United States District Court, D. New Jersey
William Marr, Plaintiff Pro Se
HONORABLE JEROME B. SIMANDLE JUDGE
Plaintiff William Marr seeks to bring a civil rights
complaint pursuant to 42 U.S.C. § 1983 against the
Camden County Department of Corrections
(“CCDOC”). Complaint, Docket Entry 1.
Section 1915(e)(2) requires a court to review complaints
prior to service in cases in which a plaintiff is proceeding
in forma pauperis. The Court must sua
sponte dismiss any claim that is frivolous, is
malicious, fails to state a claim upon which relief may be
granted, or seeks monetary relief from a defendant who is
immune from such relief. This action is subject to sua
sponte screening for dismissal under 28 U.S.C. §
1915(e)(2)(B) because Plaintiff is proceeding in forma
the reasons set forth below, the Court will dismiss the
complaint without prejudice for failure to state a claim. 28
U.S.C. § 1915(e)(2)(b)(ii).
survive sua sponte screening for failure to state a
claim, the complaint must allege “sufficient factual
matter” to show that the claim is facially plausible.
Fowler v. UPMS Shadyside, 578 F.3d 203, 210 (3d Cir.
2009) (citation omitted). “A claim has facial
plausibility when the plaintiff pleads factual content that
allows the court to draw the reasonable inference that the
defendant is liable for the misconduct alleged.”
Fair Wind Sailing, Inc. v. Dempster, 764 F.3d 303,
308 n.3 (3d Cir. 2014). “[A] pleading that offers
‘labels or conclusions' or ‘a formulaic
recitation of the elements of a cause of action will not
do.'” Ashcroft v. Iqbal, 556 U.S. 662, 678
(2009) (quoting Bell Atlantic Corp. v. Twombly, 550
U.S. 544, 555 (2007)).
Plaintiff brings this action pursuant to 42 U.S.C. §
for alleged violations of Plaintiff's constitutional
rights. In order to set forth a prima facie case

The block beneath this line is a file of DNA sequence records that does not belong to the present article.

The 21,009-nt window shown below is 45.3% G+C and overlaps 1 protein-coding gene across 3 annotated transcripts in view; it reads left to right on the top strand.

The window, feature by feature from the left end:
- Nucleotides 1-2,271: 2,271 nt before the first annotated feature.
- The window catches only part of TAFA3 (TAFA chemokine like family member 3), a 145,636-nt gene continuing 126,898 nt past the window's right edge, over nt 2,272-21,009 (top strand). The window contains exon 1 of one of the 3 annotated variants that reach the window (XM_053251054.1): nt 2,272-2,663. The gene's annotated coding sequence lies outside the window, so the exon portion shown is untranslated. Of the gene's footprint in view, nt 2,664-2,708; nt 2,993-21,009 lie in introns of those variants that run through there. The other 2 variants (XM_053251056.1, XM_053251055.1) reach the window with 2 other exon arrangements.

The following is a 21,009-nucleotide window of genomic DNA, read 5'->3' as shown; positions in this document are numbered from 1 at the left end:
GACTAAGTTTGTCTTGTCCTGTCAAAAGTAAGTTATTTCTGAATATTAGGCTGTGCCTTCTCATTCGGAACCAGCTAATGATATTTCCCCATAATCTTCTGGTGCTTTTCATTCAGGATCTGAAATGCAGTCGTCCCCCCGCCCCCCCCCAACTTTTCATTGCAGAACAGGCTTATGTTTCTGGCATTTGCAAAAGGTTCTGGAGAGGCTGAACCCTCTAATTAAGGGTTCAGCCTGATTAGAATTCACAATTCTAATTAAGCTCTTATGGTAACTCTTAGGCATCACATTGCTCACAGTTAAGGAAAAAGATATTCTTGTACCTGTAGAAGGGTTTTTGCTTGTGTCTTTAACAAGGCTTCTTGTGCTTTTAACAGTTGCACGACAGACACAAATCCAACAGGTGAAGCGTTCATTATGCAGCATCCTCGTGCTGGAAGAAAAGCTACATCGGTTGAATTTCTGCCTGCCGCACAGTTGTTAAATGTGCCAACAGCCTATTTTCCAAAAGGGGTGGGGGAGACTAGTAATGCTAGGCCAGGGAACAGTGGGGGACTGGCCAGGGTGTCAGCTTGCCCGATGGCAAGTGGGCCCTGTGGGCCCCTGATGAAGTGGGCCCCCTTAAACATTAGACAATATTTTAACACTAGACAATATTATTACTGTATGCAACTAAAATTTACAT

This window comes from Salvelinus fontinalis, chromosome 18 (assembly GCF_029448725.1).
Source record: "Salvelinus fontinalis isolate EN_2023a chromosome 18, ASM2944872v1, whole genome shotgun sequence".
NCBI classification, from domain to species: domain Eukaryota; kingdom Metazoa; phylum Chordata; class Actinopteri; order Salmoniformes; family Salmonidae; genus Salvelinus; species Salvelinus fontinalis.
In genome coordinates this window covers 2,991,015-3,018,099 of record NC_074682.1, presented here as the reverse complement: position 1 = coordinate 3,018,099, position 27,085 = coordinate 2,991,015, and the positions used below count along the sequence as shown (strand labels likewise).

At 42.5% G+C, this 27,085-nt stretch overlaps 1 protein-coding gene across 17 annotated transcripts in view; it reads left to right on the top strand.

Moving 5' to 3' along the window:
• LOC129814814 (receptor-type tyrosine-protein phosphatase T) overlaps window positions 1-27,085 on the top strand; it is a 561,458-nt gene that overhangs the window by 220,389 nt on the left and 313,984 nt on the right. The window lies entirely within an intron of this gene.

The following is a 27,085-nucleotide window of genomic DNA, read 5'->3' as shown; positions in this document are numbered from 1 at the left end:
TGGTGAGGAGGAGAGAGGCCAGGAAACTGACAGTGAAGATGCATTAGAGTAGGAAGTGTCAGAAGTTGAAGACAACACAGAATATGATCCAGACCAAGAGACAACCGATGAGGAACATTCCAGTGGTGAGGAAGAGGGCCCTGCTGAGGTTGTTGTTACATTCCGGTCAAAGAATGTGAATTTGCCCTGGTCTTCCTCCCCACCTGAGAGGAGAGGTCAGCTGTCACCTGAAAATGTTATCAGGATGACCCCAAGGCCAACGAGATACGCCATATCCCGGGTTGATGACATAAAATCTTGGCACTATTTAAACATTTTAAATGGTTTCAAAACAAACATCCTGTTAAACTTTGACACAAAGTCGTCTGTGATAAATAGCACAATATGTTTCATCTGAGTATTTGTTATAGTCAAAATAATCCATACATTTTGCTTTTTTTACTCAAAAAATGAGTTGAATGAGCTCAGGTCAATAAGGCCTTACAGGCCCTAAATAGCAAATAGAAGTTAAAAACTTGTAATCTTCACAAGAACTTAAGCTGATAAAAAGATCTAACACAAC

under § 1983, a plaintiff must show: “(1) a person
deprived him of a federal right; and (2) the person who
deprived him of that right acted under color of state or
territorial law.” Groman v. Twp. of Manalapan,
47 F.3d 628, 633 (3d Cir. 1995) (citing Gomez v.
Toledo, 446 U.S. 635, 640 (1980)).
Generally, for purposes of actions under § 1983,
“[t]he term ‘persons' includes local and
state officers acting under color of state law.”
Carver v. Foerster, 102 F.3d 96, 99 (3d Cir. 1996)
(citing Hafer v. Melo, 502 U.S. 21
(1991)). To say that a person was “acting
under color of state law” means that the defendant in a
§ 1983 action “exercised power [that the
defendant] possessed by virtue of state law and made possible
only because the wrongdoer [was] clothed with the authority
of state law.” West v. Atkins, 487 U.S. 42, 49
(1988) (citation omitted). Generally, then, “a public
employee acts under color of state law while acting in his
official capacity or while exercising his responsibilities
pursuant to state law.” Id. at 50.
Plaintiff alleges he experienced unconstitutional conditions
of confinement during confinement, presumably, at the Camden
County Correctional Facility (“CCCF”). Complaint
§ III. He does not allege the dates of his confinement
at CCCF. Plaintiff states: “I was arrested and was put
in 7-day lock down with 4 people in one cell, 2 people on the
bunks and 2 people on the floor for 7 day's [sic]. Then
they moved me to population and spent 3 months on the floor.
There where [sic] 3-4 people in on cell at all times. The
officer or C/O's that where [sic] assigned to handle the
movement's [sic] from intake to 7-day lockdown. Then
after the seven days on the floor, the CO's where [sic]